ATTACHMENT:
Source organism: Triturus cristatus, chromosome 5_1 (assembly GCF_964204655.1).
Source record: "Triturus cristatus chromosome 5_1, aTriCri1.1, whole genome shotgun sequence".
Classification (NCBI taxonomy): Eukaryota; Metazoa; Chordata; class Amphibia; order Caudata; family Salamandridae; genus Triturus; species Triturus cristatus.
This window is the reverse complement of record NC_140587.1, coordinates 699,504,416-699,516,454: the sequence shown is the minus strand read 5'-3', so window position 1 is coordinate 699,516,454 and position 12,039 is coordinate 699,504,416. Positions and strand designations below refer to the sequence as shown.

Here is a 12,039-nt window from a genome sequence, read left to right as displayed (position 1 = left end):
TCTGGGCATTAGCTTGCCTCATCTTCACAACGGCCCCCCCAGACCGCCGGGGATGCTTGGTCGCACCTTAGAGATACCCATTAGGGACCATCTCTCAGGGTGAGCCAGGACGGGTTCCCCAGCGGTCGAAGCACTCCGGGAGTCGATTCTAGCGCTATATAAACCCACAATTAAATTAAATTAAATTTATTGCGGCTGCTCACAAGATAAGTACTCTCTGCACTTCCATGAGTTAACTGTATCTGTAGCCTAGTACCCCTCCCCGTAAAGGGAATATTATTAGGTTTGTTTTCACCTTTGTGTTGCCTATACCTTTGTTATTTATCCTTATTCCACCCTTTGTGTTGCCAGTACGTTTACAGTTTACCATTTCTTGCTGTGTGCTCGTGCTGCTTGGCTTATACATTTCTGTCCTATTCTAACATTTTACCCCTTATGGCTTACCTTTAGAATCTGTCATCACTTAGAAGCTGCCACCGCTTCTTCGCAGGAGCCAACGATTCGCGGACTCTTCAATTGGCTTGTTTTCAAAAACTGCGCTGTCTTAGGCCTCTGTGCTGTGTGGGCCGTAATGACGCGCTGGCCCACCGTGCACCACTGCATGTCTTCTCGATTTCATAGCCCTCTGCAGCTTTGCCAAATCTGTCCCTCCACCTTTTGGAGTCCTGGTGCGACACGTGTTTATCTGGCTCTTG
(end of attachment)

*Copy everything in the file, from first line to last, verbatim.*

Source organism: Triturus cristatus, chromosome 5_1 (assembly GCF_964204655.1).
Source record: "Triturus cristatus chromosome 5_1, aTriCri1.1, whole genome shotgun sequence".
Classification (NCBI taxonomy): Eukaryota; Metazoa; Chordata; class Amphibia; order Caudata; family Salamandridae; genus Triturus; species Triturus cristatus.
This window is the reverse complement of record NC_140587.1, coordinates 699,504,416-699,516,454: the sequence shown is the minus strand read 5'-3', so window position 1 is coordinate 699,516,454 and position 12,039 is coordinate 699,504,416. Positions and strand designations below refer to the sequence as shown.

Here is a 12,039-nt window from a genome sequence, read left to right as displayed (position 1 = left end):
TCTGGGCATTAGCTTGCCTCATCTTCACAACGGCCCCCCCAGACCGCCGGGGATGCTTGGTCGCACCTTAGAGATACCCATTAGGGACCATCTCTCAGGGTGAGCCAGGACGGGTTCCCCAGCGGTCGAAGCACTCCGGGAGTCGATTCTAGCGCTATATAAACCCACAATTAAATTAAATTAAATTTATTGCGGCTGCTCACAAGATAAGTACTCTCTGCACTTCCATGAGTTAACTGTATCTGTAGCCTAGTACCCCTCCCCGTAAAGGGAATATTATTAGGTTTGTTTTCACCTTTGTGTTGCCTATACCTTTGTTATTTATCCTTATTCCACCCTTTGTGTTGCCAGTACGTTTACAGTTTACCATTTCTTGCTGTGTGCTCGTGCTGCTTGGCTTATACATTTCTGTCCTATTCTAACATTTTACCCCTTATGGCTTACCTTTAGAATCTGTCATCACTTAGAAGCTGCCACCGCTTCTTCGCAGGAGCCAACGATTCGCGGACTCTTCAATTGGCTTGTTTTCAAAAACTGCGCTGTCTTAGGCCTCTGTGCTGTGTGGGCCGTAATGACGCGCTGGCCCACCGTGCACCACTGCATGTCTTCTCGATTTCATAGCCCTCTGCAGCTTTGCCAAATCTGTCCCTCCACCTTTTGGAGTCCTGGTGCGACACGTGTTTATCTGGCTCTTG